Saturday, October 14, 2006

PM foreign to real issues (October 15, 2006)

By Swapan Dasgupta

We are in that phase of a government’s life when prime ministers, and the retinue around them, start experiencing the monotony of national existence. When that happens, convention demands that the gaze of the Prime Minister’s Office is conveniently diverted to “pressing international concerns”—with pleasurable consequences.

For the past two months, Prime Minister Manmohan Singh has displayed an over-weaning anxiety to optimise his air-miles. First, there was the long haul to Brazil followed by the quixotic sojourn in Havana—the high point being Fidel Castro’s reminiscences of PL-480 shipments to India. Then there was the Gandhigiri trip to South Africa—a visit which intrigued the hosts and confused the Zulu protestors in Durban. (Question for Kaun Banega Crorepati: Which Indian Prime Minister in recent times hasn’t visited the railway station in Pietermaritzburg?)

Last week, the Prime Minister was in England to collect an honorary doctorate from Cambridge. True, there was also a courtesy call on Tony Blair and the mandatory conviviality with the same businessmen he met two days before in Mumbai, but these were obligatory add-ons to confer an official gloss on a worthwhile private visit.

Yet, there is no need to be accusatory. Prime Ministers have made foreign visits for far flimsier reasons. In 2002, Atal Bihari Vajpayee spent two agreeable days in Cyprus, en-route to an avoidable India-EU summit in Copenhagen. The only apparent reason was to release a Greek translation of his poetry!

Of course, Manmohan could have made much more of his well-deserved honour from Cambridge. After all, how many Indian notables can match his scholarly credentials? Unlike him, most of those using the prefix Doctor possess honorary degrees.

Last year in Oxford he provoked xenophobes at home with a subtle endorsement of the “coconut” trail, his thank you speech. Last week’s Cambridge performance was unmentionably soporific. It was dotted with the pedestrian eloquence of the JNU kind: “The gap between the rich and the poor is widening… My appeal is that developed countries should not allow short-term national interests to prevail at the cost of promoting freer trade and combating poverty. The prosperity of so many cannot be sacrificed for protecting the interests of so few.” There were also the adulatory references to Jawaharlal Nehru—the head of the family—and Joan Robinson, the socialist economist whose dogmatic influence set the Indian economy back by many decades.

No wonder the Cambridge address secured the ungrudging approval of the certifying authority of progressivism: The Hindu.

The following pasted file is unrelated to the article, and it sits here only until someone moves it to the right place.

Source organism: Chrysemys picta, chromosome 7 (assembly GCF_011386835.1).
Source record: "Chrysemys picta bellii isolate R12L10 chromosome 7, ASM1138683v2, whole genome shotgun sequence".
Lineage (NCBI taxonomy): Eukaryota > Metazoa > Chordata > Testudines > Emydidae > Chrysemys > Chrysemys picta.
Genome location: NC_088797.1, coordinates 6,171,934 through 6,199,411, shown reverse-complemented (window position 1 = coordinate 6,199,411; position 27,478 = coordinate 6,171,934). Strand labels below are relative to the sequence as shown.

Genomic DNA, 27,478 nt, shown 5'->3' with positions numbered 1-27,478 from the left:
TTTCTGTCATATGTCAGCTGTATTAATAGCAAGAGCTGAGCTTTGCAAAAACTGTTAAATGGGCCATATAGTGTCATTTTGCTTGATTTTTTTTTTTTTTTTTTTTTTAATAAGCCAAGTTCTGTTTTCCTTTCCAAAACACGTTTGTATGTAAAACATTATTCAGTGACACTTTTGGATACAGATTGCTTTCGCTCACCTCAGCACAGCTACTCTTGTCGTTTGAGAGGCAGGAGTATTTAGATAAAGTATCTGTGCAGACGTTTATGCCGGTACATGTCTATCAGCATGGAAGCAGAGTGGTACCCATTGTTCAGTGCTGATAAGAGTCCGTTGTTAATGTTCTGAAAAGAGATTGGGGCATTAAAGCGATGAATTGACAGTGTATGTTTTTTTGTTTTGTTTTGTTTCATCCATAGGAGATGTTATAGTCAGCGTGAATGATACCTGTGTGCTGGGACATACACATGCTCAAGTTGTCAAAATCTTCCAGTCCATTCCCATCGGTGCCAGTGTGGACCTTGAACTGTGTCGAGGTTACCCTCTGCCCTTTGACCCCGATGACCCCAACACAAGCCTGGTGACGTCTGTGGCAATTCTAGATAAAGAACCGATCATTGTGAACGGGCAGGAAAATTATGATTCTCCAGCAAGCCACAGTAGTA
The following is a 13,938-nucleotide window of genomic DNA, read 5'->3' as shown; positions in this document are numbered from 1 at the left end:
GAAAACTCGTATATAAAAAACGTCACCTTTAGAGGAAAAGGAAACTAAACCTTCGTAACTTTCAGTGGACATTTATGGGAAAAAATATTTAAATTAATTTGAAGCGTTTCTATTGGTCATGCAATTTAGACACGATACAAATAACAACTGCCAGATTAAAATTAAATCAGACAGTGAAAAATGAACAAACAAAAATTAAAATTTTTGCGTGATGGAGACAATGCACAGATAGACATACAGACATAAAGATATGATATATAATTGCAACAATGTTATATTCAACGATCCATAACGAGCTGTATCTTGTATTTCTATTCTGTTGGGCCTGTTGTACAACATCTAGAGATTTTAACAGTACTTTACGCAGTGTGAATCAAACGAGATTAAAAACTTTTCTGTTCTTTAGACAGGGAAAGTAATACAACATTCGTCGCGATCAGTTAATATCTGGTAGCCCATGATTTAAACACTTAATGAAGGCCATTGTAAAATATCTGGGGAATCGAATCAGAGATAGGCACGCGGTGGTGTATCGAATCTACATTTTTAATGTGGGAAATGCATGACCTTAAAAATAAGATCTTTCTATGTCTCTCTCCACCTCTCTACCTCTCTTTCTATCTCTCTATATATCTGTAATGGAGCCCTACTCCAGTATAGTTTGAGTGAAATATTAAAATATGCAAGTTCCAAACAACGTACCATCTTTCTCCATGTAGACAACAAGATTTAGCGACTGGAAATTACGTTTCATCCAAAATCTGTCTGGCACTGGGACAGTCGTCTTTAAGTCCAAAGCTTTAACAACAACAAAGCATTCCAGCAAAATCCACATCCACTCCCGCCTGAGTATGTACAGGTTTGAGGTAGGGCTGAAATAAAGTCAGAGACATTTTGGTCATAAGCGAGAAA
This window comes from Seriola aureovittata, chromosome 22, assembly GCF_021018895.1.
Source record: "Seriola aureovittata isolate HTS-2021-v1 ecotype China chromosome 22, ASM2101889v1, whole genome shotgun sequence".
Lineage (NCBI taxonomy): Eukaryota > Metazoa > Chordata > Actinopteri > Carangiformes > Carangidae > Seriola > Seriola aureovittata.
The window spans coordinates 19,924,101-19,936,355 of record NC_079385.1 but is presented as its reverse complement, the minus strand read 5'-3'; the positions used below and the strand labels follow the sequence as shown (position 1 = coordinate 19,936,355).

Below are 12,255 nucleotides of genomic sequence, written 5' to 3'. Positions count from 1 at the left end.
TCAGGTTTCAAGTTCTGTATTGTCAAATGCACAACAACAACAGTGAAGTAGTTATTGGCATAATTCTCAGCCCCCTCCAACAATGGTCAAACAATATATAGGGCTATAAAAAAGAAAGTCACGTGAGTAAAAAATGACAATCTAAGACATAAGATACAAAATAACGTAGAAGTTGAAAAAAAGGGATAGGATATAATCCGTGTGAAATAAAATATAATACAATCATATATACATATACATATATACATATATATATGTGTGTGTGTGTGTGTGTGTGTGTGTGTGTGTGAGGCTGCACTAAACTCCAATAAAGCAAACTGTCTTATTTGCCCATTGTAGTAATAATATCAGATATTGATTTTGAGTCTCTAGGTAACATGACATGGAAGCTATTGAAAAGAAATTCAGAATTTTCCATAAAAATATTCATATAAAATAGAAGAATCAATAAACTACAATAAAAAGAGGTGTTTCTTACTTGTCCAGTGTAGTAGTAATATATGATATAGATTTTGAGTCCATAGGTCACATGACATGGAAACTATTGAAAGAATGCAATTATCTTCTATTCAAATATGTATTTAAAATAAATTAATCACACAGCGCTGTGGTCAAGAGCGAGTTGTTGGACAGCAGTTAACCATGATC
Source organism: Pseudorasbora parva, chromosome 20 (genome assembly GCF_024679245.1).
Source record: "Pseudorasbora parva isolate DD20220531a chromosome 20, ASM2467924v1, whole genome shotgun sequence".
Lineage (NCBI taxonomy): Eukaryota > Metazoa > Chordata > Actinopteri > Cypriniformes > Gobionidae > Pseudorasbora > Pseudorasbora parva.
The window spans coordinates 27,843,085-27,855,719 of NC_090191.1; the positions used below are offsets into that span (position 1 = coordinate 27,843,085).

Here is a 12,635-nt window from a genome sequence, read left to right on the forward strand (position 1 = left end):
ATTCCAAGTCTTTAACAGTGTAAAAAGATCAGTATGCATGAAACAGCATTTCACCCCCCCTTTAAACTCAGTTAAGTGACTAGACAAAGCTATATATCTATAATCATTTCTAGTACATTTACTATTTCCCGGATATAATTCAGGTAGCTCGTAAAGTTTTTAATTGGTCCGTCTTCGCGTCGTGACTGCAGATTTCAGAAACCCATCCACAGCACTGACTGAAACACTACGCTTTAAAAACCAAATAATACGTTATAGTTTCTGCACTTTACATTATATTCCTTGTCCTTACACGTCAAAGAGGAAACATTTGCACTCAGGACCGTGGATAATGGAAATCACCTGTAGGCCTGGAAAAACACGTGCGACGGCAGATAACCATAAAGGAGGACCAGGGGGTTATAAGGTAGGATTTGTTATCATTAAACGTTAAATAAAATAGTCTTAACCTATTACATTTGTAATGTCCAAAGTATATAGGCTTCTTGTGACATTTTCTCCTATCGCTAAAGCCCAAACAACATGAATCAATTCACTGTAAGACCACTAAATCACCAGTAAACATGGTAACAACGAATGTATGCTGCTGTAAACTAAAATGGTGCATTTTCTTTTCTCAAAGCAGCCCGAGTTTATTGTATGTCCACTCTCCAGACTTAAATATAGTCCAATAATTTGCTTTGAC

Then it was off to what business journalists call the Nokia junket. Normally Finland is not on any itinerary but this year Helsinki was hosting yet another India-EU summit.

A prime ministerial visit to a Scandinavian country is best avoided. It is one thing for the Indian Prime Minister to engage periodically—even if it is by way of a courtesy call en-route to Cambridge—with someone like Blair who knows India, acknowledges its global significance and, most important, is totally at ease with Indian sensitivities; dealing with sanctimonious Scandinavians is a different ball game. Being unable to comprehend the clutter of Indian democracy and the array of the Indian experience, the countries of Northern Europe have been accustomed to treating India on par with say, Sri Lanka and Bangladesh, bywords for ethnic strife and poverty. As exporters of conflict resolution and foreign aid, they have never quite grasped India’s nuclear imperatives nor really understood why President George Bush insists on treating New Delhi differently from Pyongyang.

Four years ago, Vajpayee was subjected to a gratuitous Viking sermon on Kashmir and last week Manmohan had to undergo the ignominy of the Finnish Prime Minister sitting in judgment on India’s nuclear programme. The issue is not why Finns are the way they are; the problem lies in India running after foreign testimonials. To justify a grand visit with full entourage, the flatterers prepared the curious headline: “Finland supports Indo-US nuke deal”; what they got instead was “Finland snubs India.”

Pity no one asked the Finns about India’s permanent membership of the UNSC!

(Published in Sunday Pioneer, October 15, 2006)

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